Fall season is best for greens like collards, Swiss chard, kale etc. They grew at their peak and produce sweet flavorful leaves. With the same notion of using these leaves in my cooking, I planted green Swiss chard and collard greens in my garden beginning of summer. They are really worth a try if you have a small space to spare some gardening in your backyard. These green foliage not only brings enticing colors to your garden but also makes good nutritional dishes.
I remember my first experience with Swiss chard, it was a bit awful. Ok let me share it with you....It was few years ago... I went to this grocery store near my house and they have a huge section for fresh produce especially the leafy section and I literally got stuck there perplexed by what to pick because the mist sprayed crisp fresh leaves were so impelling. Got my eyes on these red stemmed leaves and quickly picked up one bunch and I had already a plan to make stir fry. Came home and put on my apron, started cutting, chopping and what not and made the stir fry. I even bragged to my husband that I got the red spinach (Indian spinach) and it was crisp fresh and so on. Long story short...something went wrong, may be the red chard was not meant for a stir fry and I end up with a hard leafy dish that made its way to trash after sitting in the refrigerator after one day :(. I would say I became more cautious about trying the greens after that. I make use of these collard greens and swiss chard from my summer garden and they are very delicious. Green chard is very succulent and when paired with collard greens which has a hard texture compared to chard makes a perfect stir fry.
Here are some health benefits of Swiss Chard and Collard greens:
- Studies shows that chard leaves contain at least 13 different polyphenol antioxidants. These phytonutrients provide antioxidant benefits, anti-inflammatory benefits and blood sugar regulations.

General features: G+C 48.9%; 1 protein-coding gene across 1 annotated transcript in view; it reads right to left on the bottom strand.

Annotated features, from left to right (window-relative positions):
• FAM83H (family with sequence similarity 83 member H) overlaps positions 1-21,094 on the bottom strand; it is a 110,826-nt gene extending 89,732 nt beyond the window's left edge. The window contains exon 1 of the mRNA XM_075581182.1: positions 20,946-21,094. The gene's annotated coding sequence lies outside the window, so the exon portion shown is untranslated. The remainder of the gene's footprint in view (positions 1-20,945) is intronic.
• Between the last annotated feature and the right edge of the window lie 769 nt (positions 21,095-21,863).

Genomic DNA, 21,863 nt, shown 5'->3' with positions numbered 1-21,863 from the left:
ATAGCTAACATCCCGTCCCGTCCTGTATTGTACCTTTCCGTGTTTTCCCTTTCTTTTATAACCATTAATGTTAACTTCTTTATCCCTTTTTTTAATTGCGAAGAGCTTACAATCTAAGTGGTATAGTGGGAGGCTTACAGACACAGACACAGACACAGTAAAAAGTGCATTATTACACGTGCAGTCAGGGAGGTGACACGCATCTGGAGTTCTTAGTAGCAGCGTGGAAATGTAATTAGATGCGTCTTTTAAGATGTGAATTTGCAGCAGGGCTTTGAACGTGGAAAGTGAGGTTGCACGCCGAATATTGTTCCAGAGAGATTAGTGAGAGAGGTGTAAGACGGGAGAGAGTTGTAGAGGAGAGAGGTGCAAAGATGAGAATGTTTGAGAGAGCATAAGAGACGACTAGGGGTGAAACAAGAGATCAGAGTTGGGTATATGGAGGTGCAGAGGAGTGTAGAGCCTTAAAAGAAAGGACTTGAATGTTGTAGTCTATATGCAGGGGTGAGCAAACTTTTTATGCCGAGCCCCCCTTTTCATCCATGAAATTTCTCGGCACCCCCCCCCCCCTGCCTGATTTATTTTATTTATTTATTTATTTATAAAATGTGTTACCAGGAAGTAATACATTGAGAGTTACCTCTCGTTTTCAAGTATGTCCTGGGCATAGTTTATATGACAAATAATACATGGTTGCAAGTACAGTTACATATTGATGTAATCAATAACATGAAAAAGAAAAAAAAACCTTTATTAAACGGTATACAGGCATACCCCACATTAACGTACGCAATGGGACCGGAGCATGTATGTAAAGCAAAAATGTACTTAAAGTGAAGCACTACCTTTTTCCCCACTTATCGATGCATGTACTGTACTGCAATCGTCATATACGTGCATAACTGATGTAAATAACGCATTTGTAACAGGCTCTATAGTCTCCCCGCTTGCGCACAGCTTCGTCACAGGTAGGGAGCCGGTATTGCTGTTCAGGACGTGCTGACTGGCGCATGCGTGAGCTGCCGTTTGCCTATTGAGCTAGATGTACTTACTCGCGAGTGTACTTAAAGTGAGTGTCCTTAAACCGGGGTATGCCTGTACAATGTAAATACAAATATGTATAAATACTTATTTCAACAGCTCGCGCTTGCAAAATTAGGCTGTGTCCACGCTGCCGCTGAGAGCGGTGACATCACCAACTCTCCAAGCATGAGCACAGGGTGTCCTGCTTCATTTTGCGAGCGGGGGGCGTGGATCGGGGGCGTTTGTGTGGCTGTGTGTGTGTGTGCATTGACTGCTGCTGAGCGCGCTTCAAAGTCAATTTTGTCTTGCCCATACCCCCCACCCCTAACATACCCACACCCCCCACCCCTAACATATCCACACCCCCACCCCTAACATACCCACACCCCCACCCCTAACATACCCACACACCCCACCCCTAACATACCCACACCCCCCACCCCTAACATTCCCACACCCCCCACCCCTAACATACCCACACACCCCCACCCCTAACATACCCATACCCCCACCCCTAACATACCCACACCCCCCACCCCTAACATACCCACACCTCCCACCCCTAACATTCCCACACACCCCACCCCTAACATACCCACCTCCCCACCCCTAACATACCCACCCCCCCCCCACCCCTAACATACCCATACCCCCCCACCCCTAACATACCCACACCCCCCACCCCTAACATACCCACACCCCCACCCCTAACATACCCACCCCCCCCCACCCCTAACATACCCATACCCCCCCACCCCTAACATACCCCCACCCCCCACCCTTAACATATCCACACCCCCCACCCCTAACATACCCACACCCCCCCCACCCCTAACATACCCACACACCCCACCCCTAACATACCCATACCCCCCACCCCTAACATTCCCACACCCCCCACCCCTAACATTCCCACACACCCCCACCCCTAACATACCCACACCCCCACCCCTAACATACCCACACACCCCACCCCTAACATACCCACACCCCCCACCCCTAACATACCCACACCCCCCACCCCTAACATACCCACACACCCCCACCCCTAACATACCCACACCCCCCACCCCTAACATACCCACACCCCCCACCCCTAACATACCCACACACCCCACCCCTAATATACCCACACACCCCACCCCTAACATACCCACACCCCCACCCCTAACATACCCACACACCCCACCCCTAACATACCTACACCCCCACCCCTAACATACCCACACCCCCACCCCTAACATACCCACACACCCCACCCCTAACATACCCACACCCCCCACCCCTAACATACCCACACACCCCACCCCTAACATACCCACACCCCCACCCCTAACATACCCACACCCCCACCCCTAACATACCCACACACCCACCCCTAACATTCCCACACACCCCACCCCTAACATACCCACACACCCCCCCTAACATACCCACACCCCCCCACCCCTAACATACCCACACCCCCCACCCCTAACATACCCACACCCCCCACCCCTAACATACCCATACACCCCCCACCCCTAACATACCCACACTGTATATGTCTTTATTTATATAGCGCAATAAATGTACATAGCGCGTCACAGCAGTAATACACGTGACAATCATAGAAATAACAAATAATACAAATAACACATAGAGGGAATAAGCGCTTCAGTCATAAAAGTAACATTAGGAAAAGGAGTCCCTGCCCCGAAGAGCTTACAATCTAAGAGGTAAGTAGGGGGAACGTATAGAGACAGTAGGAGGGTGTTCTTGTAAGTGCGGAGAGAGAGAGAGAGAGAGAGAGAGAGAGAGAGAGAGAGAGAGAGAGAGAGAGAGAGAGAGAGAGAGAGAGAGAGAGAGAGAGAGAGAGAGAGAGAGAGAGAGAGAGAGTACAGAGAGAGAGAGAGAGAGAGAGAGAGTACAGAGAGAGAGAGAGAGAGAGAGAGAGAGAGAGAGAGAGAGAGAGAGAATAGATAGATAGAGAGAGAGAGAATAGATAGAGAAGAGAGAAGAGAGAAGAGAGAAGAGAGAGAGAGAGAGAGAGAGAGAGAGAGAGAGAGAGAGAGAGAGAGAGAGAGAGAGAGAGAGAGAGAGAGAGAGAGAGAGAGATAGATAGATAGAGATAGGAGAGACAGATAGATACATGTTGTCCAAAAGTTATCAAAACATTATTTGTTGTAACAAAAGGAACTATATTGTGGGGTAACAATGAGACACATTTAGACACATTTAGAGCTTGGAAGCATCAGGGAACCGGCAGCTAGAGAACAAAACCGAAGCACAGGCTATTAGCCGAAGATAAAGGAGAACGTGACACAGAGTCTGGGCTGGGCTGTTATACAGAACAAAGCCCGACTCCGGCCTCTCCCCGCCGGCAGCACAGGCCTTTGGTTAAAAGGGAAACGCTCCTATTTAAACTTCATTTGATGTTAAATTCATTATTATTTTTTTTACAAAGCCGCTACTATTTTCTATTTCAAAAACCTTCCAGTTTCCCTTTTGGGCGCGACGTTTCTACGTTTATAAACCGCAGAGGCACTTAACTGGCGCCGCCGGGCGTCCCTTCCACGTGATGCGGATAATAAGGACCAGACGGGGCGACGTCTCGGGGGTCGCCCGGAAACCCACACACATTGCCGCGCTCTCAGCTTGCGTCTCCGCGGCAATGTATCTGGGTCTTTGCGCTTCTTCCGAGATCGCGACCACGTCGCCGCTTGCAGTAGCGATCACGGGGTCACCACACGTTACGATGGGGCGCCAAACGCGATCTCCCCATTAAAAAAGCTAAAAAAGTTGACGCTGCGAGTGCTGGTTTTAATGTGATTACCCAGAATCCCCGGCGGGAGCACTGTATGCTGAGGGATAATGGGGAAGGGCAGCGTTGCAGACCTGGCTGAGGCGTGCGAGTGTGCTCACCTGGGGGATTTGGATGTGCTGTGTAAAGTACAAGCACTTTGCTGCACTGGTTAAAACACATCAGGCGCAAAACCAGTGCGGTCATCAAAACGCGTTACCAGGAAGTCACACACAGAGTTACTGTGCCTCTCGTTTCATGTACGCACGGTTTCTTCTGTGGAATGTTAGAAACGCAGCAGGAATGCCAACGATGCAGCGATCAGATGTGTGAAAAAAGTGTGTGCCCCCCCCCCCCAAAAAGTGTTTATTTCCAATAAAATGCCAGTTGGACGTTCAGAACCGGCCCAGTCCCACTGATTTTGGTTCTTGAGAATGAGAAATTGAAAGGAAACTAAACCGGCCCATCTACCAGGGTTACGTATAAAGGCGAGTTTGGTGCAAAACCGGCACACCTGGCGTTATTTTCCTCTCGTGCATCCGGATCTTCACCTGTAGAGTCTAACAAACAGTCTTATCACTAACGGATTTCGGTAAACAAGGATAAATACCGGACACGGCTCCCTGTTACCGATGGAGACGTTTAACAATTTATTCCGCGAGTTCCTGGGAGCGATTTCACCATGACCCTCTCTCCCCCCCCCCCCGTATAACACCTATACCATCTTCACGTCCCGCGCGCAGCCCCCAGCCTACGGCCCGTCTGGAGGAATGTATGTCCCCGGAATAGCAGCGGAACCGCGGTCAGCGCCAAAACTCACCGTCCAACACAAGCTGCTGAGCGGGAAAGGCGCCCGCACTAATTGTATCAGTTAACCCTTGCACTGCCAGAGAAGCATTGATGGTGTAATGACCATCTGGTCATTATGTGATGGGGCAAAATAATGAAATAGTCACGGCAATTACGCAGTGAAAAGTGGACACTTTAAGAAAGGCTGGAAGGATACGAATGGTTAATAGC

- Collard greens has the greatest ability of lowering cholesterol among the cruciferous vegetables and thus provides cardiovarscular benefits. The glucosinolates found in Collard greens helps to lower the risk of cancer by supporting our detox and anti-inflammatory systems. These green leaves are excellent source of vitamin C, beta-carotene, manganese, vitamin E and they provide us with 4 core conventional antioxidants.
1/4 cup - Thuvar daal
1/2 cup - water
1/4 tsp - salt
2 cups - chopped green swiss chard
2 cups - chopped collard greens
1 - medium size onion chopped
1 - clove garlic
3 - green chili chopped
1/2 cup - grated coconut
1/4 tsp - turmeric powder
1 1/2 tsp - oil
salt to taste
1/4 tsp - mustard seeds
1/2 tsp - urad daal
1/2 tsp - uncooked rice
1 tsp - pearl onions/shallots thinly sliced
1 - dry chili split into pieces
1 sprig - curry leaves
1 tbsp - oil
- In a sauce pan cook 1/4 cup of thuvar daal with 1/2 cup of water and 1/4 tsp salt till well cooked, but retains its shape. It takes approximately 20 minutes on low - medum heat. Keep the cooked daal aside.
- Mix the grated coconut and turmeric powder together in a bowl. Using a mortar and pestle, crush the garlic. Add grated coconut and crush well.
- In a cast iron or non stick pan, heat 1 1/2 tsp oil and cook the onions, green chili with salt till golden brown. Add chopped greens to the pan and stir well. Make a deep well in the middle of the green and add the crushed coconut & garlic mix and cooked thuvar daal to it. Cover the coconut mix with the greens so that the coconut and garlic cooks in the steam for 2-3 minutes. Use a lid.
- Open the lid. Adjust the salt and mix the greens and coconut well till everything gets mixed evenly. It should not take more than 5 minutes to cook the stir fry. Remove from pan and transfer to a serving bowl.
- In a small pan over low heat, splutter 1/4 tsp of mustard seeds in 1 tbsp of oil. Add the urad dal, followed by rice. Once the rice starts to puff up, add the thinly sliced shallots and red chili and cook till golden brown. Turn off the heat and add the curry leaves carefully.
- Garnish the stir fry with the tadka and serve the thoran with steaming plain rice and yogurt.
- Swiss chard cooks faster than collard green, so make sure that the collard greens stem is chopped finely to allow even cooking. If necessary add 1 tsp of water to keep the stir fry moist. But usually Swiss chard is very succulent and you don't need any water if cooked over low heat.
- When making the tadka, use the low flame, otherwise the urad daal and rice can get burned.
- Garnish the stir fry just before serving, otherwise the puffed rice will get soggy. Don't skip the rice, it gives a nice crunch to the stir fry.